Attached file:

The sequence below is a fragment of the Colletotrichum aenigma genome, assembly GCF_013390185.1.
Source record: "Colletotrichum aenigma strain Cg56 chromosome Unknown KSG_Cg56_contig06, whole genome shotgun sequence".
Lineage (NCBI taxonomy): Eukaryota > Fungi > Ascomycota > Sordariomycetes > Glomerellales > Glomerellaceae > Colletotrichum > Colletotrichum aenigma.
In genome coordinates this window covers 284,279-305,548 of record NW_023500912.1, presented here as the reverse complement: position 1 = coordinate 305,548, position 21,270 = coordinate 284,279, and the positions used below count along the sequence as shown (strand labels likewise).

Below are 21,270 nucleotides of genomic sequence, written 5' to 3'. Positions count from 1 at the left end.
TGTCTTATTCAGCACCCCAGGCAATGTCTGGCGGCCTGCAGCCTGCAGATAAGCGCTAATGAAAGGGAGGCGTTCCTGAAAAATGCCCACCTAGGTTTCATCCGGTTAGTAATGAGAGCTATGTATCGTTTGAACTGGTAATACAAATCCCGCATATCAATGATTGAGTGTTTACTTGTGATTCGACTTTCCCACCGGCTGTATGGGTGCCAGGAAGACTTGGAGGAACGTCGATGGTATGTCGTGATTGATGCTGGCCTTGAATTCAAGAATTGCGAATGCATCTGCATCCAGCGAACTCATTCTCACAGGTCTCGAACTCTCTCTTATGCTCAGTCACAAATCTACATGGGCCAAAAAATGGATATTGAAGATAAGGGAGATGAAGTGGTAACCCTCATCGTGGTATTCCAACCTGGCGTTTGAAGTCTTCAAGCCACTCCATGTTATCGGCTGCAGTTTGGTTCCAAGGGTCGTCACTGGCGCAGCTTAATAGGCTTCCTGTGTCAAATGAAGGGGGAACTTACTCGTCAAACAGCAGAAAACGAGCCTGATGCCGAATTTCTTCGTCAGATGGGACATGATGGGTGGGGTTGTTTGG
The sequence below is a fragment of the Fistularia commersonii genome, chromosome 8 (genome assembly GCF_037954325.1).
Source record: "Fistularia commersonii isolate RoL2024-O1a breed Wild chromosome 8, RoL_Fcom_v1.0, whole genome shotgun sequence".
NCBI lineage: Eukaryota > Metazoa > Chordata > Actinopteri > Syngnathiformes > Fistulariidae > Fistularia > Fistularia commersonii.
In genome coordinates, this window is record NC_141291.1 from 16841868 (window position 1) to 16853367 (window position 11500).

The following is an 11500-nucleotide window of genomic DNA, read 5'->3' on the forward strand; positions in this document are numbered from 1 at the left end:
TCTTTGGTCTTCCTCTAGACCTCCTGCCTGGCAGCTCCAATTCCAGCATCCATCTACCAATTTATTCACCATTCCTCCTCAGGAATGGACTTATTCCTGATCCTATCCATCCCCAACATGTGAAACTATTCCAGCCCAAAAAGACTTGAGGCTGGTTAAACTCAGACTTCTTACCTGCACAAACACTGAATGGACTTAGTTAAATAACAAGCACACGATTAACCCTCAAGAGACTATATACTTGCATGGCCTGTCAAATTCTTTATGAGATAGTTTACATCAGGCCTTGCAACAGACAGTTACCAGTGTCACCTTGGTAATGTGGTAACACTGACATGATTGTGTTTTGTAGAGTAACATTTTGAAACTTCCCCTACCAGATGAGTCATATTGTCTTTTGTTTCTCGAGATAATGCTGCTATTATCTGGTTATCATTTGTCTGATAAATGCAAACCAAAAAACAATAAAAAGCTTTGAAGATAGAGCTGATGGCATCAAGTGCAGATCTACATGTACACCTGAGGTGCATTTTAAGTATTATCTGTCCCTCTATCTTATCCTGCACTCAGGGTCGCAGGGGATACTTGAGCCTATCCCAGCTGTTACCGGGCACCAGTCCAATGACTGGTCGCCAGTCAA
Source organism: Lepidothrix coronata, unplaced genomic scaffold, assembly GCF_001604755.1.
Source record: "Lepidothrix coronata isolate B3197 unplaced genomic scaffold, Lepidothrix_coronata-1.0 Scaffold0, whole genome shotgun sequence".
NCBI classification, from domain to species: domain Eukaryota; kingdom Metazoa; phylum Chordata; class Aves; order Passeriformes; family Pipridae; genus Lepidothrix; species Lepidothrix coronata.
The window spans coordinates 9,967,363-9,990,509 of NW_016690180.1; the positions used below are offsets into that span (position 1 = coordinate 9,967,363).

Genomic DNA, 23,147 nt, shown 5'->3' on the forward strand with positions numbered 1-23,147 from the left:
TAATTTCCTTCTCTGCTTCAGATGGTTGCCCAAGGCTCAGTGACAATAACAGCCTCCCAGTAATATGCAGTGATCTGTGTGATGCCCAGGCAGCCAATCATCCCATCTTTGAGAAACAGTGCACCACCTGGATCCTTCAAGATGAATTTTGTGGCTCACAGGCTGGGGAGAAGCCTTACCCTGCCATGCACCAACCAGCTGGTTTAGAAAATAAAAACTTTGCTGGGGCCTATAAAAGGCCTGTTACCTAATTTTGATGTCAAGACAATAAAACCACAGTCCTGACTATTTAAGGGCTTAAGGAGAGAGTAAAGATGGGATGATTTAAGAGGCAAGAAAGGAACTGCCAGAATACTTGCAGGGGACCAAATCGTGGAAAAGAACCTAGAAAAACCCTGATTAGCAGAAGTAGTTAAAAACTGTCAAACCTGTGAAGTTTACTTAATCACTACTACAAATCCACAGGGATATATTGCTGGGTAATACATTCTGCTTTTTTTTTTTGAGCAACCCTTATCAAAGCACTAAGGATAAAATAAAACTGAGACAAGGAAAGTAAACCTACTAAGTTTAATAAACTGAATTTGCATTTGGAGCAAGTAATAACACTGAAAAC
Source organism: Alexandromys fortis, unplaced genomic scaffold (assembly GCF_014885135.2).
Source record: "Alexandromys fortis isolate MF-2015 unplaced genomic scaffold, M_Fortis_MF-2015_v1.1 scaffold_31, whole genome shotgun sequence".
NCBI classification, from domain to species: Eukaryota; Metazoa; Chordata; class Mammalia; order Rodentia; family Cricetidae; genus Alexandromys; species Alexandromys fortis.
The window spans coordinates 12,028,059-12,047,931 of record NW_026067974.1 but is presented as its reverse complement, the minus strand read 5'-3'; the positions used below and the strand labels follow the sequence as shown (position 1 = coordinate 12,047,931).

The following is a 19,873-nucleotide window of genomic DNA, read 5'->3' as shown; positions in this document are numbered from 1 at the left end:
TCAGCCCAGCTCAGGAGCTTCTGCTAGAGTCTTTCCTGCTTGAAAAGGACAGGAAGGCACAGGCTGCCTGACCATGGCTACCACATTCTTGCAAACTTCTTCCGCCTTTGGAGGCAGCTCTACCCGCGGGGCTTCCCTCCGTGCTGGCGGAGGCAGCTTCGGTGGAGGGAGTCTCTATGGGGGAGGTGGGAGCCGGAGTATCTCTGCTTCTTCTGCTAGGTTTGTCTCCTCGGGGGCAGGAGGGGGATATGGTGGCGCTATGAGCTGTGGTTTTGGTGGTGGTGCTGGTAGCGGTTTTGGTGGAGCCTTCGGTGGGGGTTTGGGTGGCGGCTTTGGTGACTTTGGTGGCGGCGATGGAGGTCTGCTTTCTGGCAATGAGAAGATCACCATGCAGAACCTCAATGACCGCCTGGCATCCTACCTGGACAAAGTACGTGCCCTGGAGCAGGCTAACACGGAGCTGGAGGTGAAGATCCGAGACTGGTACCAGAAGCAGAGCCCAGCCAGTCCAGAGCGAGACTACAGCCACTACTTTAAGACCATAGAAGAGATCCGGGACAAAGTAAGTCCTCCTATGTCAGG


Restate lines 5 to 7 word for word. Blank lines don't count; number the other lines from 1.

Below are 21,270 nucleotides of genomic sequence, written 5' to 3'. Positions count from 1 at the left end.
TGTCTTATTCAGCACCCCAGGCAATGTCTGGCGGCCTGCAGCCTGCAGATAAGCGCTAATGAAAGGGAGGCGTTCCTGAAAAATGCCCACCTAGGTTTCATCCGGTTAGTAATGAGAGCTATGTATCGTTTGAACTGGTAATACAAATCCCGCATATCAATGATTGAGTGTTTACTTGTGATTCGACTTTCCCACCGGCTGTATGGGTGCCAGGAAGACTTGGAGGAACGTCGATGGTATGTCGTGATTGATGCTGGCCTTGAATTCAAGAATTGCGAATGCATCTGCATCCAGCGAACTCATTCTCACAGGTCTCGAACTCTCTCTTATGCTCAGTCACAAATCTACATGGGCCAAAAAATGGATATTGAAGATAAGGGAGATGAAGTGGTAACCCTCATCGTGGTATTCCAACCTGGCGTTTGAAGTCTTCAAGCCACTCCATGTTATCGGCTGCAGTTTGGTTCCAAGGGTCGTCACTGGCGCAGCTTAATAGGCTTCCTGTGTCAAATGAAGGGGGAACTTACTCGTCAAACAGCAGAAAACGAGCCTGATGCCGAATTTCTTCGTCAGATGGGACATGATGGGTGGGGTTGTTTGG
The sequence below is a fragment of the Fistularia commersonii genome, chromosome 8 (genome assembly GCF_037954325.1).